Do you have a check off on the LVT tax bill, where you identify the amount of people living there and then deduct from amount owed?
                  How do you verify? 


                  > But how would propose to calculate the amount of

                  > the exemption?

                  I am leaning toward using the mode: the amount of
                  land value the most people use. This can be
                  calculated by dividing the land value of each
                  residential parcel by the number of people living
                  there, and seeing which amount (or range of amounts)
                  is most frequent. However, this exemption amount
                  only becomes possible when effectively all rent is
                  being recovered. During a phase-in period, I would
                  suggest starting with 50% of expected initial per
                  capita revenue, increasing by 20% of each expected
                  revenue increment for the duration of the phase-in.

                  > For a number of pragmatic economist with whom
                  > I've spoken over the year, the perception that
                  > assessments in some places can be this kind of
                  > thing is the biggest strike against land value
                  > taxation.

                  Yes, many people think assessments are more or less
                  arbitrary.


                  Sometimes they think this even when they aren't arbitrtary.
                   

                  > But generically saying "based on the transaction
                  > data", is not actually saying much because that is
                  > what assessors (most of whom try to be professional)
                  > already use.

                  "Misuse" would be more accurate.

                  How can you make such a generic critique without reference to actual data.



                  > But the transactions in urban areas very rarely
                  > involve empty lots or any empty lot which is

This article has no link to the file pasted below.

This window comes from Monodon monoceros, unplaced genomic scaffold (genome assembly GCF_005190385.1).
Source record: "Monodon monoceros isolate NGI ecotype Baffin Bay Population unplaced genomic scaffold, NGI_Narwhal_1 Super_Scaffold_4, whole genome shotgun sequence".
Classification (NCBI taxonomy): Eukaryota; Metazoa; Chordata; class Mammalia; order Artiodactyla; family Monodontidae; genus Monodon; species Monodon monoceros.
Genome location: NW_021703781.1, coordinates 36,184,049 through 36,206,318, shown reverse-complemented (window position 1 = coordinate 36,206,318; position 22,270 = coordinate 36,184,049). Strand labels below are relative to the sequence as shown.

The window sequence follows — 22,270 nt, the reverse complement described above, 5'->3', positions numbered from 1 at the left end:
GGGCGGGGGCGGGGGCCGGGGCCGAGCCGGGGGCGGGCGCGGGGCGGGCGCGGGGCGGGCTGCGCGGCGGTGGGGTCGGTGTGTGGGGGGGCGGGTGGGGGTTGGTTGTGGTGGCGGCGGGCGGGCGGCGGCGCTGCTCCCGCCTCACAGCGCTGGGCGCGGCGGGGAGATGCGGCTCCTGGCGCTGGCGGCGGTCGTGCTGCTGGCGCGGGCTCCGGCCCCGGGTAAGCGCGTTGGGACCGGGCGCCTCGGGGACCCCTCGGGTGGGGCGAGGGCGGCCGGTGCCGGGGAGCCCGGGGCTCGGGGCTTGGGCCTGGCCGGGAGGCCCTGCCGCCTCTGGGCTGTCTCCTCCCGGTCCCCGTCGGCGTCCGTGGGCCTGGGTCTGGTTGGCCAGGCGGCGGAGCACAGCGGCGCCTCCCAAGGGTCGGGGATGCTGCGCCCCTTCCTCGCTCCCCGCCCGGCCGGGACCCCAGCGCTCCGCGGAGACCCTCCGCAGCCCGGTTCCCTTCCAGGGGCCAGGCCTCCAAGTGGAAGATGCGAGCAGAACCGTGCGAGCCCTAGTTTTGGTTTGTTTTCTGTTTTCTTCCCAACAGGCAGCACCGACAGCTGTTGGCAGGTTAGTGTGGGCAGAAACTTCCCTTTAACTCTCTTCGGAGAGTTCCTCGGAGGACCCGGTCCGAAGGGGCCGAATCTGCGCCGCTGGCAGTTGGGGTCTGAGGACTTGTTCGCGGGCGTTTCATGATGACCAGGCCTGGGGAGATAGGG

> immediately torn down.

                  Demolition does not have to be all that immediate to
                  give an accurate basis of land value. Unless there has
                  been substantial damage to the improvements, a zoning
                  change, etc., a few years would not make any difference,
                  as the improvements would not have lost very much value
                  in the interim. And IMO privately owned land should not
                  be rezoned in any case. If designated land use is to
                  change, the city should buy the land at market, change
                  the zoning, then sell it back into the market, retaining
                  any capital gain. This would also provide significant
                  land value information.

                  There just is not enough data for pure land value (or effectively mostly land value because of imminent or recent demolition)  transactions
                  to translate Sales data (land+imp.) into land value without make some reference to a model which includes improvement value.

                  Cities do not have money to buy back land, change zoning and sell back to the market.  It is a completely convoluted mechanism that you are proposing.

                  > If you create a model that good and in current use
                  > housing stock is worth nothing or almost nothing,
                  > then the model is wrong.

                  That premise is objectively false, as already proved.


                  Proved by whom?

                  > The by-product of creating a model to determine land
                  > value from real estate transaction data is that the
                  > model must also determine improvement value. Because
                  > it is a model (of which that can be many), testing the
                  > outcomes against reality is required.